Back to work
We have to go, time’s up – Jerôme Barbé is a busy man. However, he can still find a moment to talk about E&S, their service and the principle of mass-production. And then – we guess – he has found his mission statement : “With E&S, I am happy to go against the flow of society, because everything is disposable. I just like to build things that last. Modernity offers us beautiful things, but most are really ephemeral.”

Words: Souleiman Bouri & Mijke Hurkx

THE ROTARY MIXER – AN INTRODUCTION:

The first mixer to ever be made available for the DJ market was a rotary mixer – a mixer with only rotary knobs. The first models – the Bozak CMA-10-2DL and a little later the Urei 1620 – were specifically designed for big, analog sound systems. Heavy, expensive and powerful, these were made with the best components in order to generate the best sound. Hand-made and solid as a rock, the makers’ goal was to reproduce the audio as realistically as possible. The mixers were developed in an era when clubbing was still an emerging phenomenon. Only a few big clubs existed, and those clubs had excellent sound systems, thanks to the high quality club equipment available during this period. Bozak’s mixer could be found in Nicky Siano’s Gallery in Studio 54, and after that in the Paradise Garage. This type of mixer slowly disappeared in the 80s, because of the growing number of clubs around the world, and there were simply not enough hands to produce the number of mixers that were needed. As a result, new models were developed and the DJ mixer became available for a larger market. This new generation of mixers was industrially produced and instead of rotary knobs, they had sliders. Slider mixers were mass-produced, rather than hand-made and rather than designed to be the best, were built to serve the emerging DJ-market. Years later, E&S built a machine in line with the originals, inspiring the birth of a new generation of rotaries.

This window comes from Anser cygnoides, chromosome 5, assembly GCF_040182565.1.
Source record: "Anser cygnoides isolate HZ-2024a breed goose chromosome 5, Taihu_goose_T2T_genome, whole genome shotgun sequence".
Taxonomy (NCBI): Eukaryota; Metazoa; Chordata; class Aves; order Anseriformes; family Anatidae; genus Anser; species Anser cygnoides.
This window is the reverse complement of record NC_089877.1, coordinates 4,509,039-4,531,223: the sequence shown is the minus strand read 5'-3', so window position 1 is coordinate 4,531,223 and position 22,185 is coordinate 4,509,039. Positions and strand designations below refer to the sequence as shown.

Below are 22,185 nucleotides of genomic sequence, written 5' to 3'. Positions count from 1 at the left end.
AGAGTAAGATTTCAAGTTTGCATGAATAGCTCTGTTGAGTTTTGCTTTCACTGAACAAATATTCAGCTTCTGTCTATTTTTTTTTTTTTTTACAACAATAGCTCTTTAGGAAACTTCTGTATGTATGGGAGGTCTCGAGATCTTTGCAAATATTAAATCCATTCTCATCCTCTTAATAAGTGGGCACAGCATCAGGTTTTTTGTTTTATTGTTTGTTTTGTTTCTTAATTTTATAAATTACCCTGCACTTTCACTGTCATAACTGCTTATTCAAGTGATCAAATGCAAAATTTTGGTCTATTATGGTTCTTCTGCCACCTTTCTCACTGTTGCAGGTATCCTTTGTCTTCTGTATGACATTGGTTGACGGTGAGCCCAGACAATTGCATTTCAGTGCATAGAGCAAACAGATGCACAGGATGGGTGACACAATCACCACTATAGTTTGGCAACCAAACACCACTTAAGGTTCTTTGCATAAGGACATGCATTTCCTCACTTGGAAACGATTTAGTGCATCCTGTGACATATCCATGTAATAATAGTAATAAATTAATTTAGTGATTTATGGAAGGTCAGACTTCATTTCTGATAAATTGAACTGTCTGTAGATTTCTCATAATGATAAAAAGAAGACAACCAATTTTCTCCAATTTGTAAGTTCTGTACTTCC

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After the first edition of the RH House Of Music magazine, we really liked the idea of doing a magazine, and that has lead to the second edition in the making!  The upcoming HOM features stories on Invisible City Editions, Awanto 3, Sahel Sounds’ Mamman Sani and more…